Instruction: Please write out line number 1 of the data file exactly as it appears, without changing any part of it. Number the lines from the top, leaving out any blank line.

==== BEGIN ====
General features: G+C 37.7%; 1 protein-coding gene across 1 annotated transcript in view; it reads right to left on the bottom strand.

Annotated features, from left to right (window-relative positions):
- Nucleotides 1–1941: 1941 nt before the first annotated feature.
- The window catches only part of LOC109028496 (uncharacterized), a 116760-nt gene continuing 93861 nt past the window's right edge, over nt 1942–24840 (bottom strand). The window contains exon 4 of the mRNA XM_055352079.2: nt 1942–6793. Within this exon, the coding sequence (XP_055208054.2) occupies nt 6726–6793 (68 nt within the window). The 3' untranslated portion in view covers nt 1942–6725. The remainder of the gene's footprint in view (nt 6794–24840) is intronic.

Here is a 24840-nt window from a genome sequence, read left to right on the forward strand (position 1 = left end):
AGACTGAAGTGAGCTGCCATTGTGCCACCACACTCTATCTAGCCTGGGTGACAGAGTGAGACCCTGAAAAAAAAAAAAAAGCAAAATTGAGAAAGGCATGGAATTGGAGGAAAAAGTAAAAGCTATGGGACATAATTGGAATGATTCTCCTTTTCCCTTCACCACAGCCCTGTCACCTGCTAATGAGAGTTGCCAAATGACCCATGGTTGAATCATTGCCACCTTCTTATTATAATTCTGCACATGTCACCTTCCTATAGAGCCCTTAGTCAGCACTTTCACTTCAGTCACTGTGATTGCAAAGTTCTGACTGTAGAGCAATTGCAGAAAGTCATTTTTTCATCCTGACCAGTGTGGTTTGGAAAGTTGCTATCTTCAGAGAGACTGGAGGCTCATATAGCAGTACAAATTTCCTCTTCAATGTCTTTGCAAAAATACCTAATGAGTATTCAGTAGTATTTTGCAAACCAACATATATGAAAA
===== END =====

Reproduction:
General features: G+C 37.7%; 1 protein-coding gene across 1 annotated transcript in view; it reads right to left on the bottom strand.